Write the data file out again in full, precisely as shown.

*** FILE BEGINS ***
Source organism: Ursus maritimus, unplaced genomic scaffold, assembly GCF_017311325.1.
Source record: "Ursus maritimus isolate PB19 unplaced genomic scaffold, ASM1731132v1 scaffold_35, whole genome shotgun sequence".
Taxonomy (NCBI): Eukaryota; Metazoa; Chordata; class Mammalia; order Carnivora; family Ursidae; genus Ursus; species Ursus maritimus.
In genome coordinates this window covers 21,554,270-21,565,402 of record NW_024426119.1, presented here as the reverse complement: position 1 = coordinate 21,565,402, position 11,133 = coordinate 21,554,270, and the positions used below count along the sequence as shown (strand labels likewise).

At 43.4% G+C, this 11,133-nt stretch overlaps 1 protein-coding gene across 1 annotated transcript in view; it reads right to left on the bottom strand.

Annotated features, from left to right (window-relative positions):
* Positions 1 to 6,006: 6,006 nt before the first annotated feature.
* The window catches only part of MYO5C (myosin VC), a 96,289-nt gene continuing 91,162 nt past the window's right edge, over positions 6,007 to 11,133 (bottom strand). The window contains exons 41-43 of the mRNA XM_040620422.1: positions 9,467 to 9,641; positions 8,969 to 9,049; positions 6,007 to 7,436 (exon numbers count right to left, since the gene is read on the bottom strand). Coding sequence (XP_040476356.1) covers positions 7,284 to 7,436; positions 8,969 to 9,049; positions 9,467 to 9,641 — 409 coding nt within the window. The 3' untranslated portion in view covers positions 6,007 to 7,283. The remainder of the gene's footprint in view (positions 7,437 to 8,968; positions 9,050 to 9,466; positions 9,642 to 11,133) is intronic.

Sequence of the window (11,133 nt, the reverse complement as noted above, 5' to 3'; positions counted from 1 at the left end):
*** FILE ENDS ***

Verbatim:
Source organism: Ursus maritimus, unplaced genomic scaffold, assembly GCF_017311325.1.
Source record: "Ursus maritimus isolate PB19 unplaced genomic scaffold, ASM1731132v1 scaffold_35, whole genome shotgun sequence".
Taxonomy (NCBI): Eukaryota; Metazoa; Chordata; class Mammalia; order Carnivora; family Ursidae; genus Ursus; species Ursus maritimus.
In genome coordinates this window covers 21,554,270-21,565,402 of record NW_024426119.1, presented here as the reverse complement: position 1 = coordinate 21,565,402, position 11,133 = coordinate 21,554,270, and the positions used below count along the sequence as shown (strand labels likewise).

At 43.4% G+C, this 11,133-nt stretch overlaps 1 protein-coding gene across 1 annotated transcript in view; it reads right to left on the bottom strand.

Annotated features, from left to right (window-relative positions):
* Positions 1 to 6,006: 6,006 nt before the first annotated feature.
* The window catches only part of MYO5C (myosin VC), a 96,289-nt gene continuing 91,162 nt past the window's right edge, over positions 6,007 to 11,133 (bottom strand). The window contains exons 41-43 of the mRNA XM_040620422.1: positions 9,467 to 9,641; positions 8,969 to 9,049; positions 6,007 to 7,436 (exon numbers count right to left, since the gene is read on the bottom strand). Coding sequence (XP_040476356.1) covers positions 7,284 to 7,436; positions 8,969 to 9,049; positions 9,467 to 9,641 — 409 coding nt within the window. The 3' untranslated portion in view covers positions 6,007 to 7,283. The remainder of the gene's footprint in view (positions 7,437 to 8,968; positions 9,050 to 9,466; positions 9,642 to 11,133) is intronic.

Sequence of the window (11,133 nt, the reverse complement as noted above, 5' to 3'; positions counted from 1 at the left end):